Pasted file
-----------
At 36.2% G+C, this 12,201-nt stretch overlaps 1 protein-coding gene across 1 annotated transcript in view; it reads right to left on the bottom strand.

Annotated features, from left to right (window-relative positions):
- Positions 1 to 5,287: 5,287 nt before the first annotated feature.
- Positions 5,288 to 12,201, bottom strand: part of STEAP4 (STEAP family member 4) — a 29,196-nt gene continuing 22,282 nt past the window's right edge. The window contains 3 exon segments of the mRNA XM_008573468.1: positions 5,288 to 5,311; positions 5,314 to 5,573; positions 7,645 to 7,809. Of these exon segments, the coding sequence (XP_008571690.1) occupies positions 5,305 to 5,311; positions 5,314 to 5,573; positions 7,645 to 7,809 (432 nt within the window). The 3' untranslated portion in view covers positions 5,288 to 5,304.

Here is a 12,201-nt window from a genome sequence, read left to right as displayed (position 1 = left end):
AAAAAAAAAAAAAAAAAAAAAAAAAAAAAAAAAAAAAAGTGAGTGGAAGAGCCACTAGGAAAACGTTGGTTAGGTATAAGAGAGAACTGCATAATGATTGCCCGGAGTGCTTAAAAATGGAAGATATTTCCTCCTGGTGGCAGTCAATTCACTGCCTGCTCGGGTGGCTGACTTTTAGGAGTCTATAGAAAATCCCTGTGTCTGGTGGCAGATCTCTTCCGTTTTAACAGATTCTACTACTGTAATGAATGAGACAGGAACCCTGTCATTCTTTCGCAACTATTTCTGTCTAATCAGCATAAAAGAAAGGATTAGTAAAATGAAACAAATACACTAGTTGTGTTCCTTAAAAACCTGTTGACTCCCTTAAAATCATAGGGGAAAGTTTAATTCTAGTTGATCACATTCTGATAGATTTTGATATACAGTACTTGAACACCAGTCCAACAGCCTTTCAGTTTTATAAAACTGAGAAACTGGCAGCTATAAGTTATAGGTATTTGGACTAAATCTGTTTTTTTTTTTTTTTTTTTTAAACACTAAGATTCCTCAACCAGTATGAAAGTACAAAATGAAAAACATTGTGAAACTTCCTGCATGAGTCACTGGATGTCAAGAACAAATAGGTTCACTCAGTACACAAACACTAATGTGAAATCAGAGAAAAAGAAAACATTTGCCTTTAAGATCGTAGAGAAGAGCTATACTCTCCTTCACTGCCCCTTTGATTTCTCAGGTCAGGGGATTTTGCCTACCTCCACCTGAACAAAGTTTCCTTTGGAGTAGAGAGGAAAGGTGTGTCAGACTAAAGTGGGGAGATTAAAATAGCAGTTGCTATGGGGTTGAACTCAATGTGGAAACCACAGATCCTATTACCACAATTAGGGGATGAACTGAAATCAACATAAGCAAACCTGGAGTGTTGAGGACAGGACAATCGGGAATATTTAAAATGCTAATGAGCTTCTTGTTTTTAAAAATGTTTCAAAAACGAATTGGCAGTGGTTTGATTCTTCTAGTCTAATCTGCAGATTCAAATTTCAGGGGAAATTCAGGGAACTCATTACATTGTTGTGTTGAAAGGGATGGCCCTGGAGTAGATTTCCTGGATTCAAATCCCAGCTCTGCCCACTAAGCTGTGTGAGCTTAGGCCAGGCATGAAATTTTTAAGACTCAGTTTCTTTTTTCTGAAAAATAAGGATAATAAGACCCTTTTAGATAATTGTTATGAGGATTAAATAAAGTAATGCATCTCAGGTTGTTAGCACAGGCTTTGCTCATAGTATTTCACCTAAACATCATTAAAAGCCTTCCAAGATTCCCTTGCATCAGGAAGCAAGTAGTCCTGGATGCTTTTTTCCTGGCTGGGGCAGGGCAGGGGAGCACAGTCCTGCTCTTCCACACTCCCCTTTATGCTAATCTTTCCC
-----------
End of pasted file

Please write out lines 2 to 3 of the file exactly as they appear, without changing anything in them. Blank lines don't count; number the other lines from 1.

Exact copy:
Annotated features, from left to right (window-relative positions):
- Positions 1 to 5,287: 5,287 nt before the first annotated feature.